Meanwhile, seniors are usually wonderfully mellow and fully housetrained, ready to blend seamlessly into your lifestyle, having long ago left behind puppyhood’s potentially destructive tendencies. Giving an older dog a new leash on life is incredibly rewarding — try it and see.
6. Black Is Beautiful
Like canine seniors, black dogs are routinely, universally bypassed by potential adopters. This is such a sadly widespread phenomenon that it has a name: Black Dog Syndrome.
Hey, Dogster readers — if everybody else is ignoring the dusky dogs, don’t you want to be different, unlike everybody else? Then why not strike one for the underdog by seeking out the black shelter dogs (and their feline compadres, the black cats)? You’ll be making a life-saving adoption statement. As the proud owner of many, many black dogs and cats over the years, I can wholeheartedly report that they are often the ones with the sweetest, most winning personalities.
7. Beauty Is More Than Skin Deep
Some shelter dogs suffer from demodectic mange, a pitiful-looking skin condition, which is quite common because of the immune system breakdown that often happens to homeless and/or abandoned dogs, as well as dogs that have been neglected and nutritionally deprived.
Remember, it is easily treated and not contagious to humans, so please don’t let it deter you from adopting. After a few weeks of quality food, plus immune-supportive supplements such as coconut oil and probiotics, and regular bathing with a pet shampoo containing Neem oil, you will see those mangey bald patches filling in with a vibrant, glorious haircoat — and you might feel like star stylist Louis Licari with his “Ambush Makeovers” on the Today show. Just think of your dog adoption as Extreme Makeover, Canine Edition!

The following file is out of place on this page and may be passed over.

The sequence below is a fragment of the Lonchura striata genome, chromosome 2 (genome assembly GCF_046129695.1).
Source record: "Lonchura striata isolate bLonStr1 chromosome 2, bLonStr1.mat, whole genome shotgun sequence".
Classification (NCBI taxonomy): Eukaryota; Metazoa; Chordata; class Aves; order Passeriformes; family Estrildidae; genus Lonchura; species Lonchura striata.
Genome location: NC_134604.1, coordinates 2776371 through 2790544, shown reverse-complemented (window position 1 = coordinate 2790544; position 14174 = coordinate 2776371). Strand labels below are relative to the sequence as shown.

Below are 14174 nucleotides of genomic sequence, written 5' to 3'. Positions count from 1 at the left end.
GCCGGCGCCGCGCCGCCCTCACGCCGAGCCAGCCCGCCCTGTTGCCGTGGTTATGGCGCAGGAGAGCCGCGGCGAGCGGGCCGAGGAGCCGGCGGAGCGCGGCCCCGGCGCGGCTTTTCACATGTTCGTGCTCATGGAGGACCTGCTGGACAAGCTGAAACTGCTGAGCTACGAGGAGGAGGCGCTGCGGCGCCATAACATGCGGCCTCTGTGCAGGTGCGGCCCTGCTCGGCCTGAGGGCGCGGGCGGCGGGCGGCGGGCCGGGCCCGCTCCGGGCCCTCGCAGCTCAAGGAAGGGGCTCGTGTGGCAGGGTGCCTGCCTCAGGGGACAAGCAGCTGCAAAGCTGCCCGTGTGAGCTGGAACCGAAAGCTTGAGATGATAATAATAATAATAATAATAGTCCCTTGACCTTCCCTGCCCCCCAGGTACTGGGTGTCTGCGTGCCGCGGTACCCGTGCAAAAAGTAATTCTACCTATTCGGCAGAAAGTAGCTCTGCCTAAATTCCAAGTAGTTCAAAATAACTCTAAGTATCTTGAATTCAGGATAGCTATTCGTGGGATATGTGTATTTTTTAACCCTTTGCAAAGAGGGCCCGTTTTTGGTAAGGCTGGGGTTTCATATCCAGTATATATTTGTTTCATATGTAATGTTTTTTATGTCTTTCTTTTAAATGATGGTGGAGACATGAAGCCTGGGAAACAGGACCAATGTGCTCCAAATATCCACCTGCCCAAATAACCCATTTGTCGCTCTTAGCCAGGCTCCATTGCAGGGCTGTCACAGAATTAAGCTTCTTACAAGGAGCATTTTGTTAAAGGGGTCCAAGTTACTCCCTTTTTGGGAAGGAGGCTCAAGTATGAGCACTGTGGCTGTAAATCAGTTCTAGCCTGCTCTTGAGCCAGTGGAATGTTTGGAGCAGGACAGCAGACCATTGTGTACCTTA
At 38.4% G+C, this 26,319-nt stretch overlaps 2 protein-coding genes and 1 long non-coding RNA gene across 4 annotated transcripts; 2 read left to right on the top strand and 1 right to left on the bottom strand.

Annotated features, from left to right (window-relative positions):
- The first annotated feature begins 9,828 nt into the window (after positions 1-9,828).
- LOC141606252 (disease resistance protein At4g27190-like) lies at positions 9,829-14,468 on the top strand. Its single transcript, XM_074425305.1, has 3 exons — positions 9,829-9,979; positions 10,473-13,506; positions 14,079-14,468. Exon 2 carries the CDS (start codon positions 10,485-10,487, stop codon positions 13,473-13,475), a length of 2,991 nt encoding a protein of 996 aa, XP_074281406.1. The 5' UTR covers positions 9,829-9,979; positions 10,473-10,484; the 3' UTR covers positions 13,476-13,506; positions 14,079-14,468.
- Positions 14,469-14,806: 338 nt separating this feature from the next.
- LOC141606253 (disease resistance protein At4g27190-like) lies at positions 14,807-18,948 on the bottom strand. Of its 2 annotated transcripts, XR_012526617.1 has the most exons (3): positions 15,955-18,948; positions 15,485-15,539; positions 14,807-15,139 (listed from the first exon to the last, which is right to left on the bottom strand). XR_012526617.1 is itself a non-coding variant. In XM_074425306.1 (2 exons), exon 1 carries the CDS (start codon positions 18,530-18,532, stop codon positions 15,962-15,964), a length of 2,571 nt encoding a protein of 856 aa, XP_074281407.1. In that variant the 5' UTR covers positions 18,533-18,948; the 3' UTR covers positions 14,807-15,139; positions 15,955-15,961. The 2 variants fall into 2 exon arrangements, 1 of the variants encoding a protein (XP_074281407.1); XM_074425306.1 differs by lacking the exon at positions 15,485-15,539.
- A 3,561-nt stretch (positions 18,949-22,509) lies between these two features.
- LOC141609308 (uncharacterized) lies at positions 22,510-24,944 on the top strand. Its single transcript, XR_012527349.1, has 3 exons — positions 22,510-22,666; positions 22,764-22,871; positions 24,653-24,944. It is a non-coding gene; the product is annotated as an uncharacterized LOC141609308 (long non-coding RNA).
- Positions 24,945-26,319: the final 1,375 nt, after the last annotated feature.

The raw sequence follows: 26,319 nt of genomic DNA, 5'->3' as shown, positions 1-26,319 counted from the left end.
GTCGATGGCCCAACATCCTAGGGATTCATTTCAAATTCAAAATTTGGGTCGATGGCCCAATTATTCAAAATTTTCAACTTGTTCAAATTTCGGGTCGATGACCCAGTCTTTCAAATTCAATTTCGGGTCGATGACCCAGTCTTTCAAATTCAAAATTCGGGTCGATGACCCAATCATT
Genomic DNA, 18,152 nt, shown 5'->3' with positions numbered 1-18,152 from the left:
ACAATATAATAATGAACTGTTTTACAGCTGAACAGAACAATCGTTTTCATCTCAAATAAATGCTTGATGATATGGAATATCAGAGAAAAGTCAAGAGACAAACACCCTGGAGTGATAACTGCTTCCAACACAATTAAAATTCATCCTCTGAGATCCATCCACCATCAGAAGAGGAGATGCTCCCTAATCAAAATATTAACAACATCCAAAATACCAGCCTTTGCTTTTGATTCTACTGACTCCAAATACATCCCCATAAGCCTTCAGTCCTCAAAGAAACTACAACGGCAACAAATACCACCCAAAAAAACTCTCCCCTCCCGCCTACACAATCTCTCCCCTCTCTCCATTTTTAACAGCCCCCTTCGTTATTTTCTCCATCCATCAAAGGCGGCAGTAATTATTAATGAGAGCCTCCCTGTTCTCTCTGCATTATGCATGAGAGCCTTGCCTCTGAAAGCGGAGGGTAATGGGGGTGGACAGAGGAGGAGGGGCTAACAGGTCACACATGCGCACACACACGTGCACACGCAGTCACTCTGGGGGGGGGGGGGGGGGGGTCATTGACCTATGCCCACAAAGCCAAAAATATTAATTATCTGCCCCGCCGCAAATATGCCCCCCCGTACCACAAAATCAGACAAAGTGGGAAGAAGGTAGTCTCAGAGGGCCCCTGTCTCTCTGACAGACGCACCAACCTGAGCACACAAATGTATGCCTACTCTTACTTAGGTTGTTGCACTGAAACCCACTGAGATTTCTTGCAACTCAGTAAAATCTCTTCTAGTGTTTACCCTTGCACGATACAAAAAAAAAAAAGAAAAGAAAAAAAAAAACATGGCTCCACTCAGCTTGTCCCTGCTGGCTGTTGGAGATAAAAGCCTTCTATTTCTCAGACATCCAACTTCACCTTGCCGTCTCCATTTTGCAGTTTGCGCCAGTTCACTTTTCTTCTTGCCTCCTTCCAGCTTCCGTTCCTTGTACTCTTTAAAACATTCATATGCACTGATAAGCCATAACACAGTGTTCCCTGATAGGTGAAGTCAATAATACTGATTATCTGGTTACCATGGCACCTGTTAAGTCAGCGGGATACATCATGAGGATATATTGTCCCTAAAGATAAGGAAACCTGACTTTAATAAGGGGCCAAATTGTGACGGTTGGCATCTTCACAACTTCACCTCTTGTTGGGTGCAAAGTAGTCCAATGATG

8. Splish, Splash
Definitely bathe your shelter dog upon your arrival home (unless the dog is recovering from a spay/neuter procedure, in which case wait until she’s all healed up). A simple sudsing will remove any possible skin irritants (not to mention filth) that may be lurking in her fur. If not removed, those irritants could cause both you and dog to itch; plus, they don’t smell very nice.
This is equally good for the dog’s morale (a canine bath can be great bonding time, as long as it’s administered gently and followed up with a tasty treat) and for the atmosphere in your home.
9. Curing Kennel Cough
Some shelter dogs come down with kennel cough, but it is not — repeat, not — communicable to humans. Kennel cough is, however, highly contagious to other dogs, so stay away from the dog park for now. If you have other dogs at home, separate them initially by keeping the coughing dog in a separate room, or at the very least in a crate.
Since kennel cough cannot be passed from dog to cat, I always quarantine coughing canines with my felines until they’re feeling better. The shelter (or your vet) will probably send you home with a course of antibiotics, but take it from someone who’s treated dozens of kennel cough cases: To kick the cough, you also want to give the dog Umcka Cold Care. And, just as you do when you are taking antibiotics, remember to prevent yeast buildup by giving your dog a probiotic two hours after the antibiotic (but never at the same time, or they cancel each other out).
10. Mood Music
The noise in a typical shelter environment — especially a crowded, urban shelter — is not music to a dog’s ears. Make the atmosphere in your home as restful and un-shelter-like as possible by setting the mood with music to help your new friend de-stress.
Gentle, classical tunes, such as lullabies by Brahms, are just the ticket. Or check out the soothing CDs recorded by harpist Susan Raimond. These are designed specifically to calm anxious animals, and they really work, harnessing the key of G to, in Susan’s words, “soothe a savage beast.” Just don’t play these CDs while driving, or you risk falling asleep at the wheel — no joke.
Top Photo: Golden Retriever via Shutterstock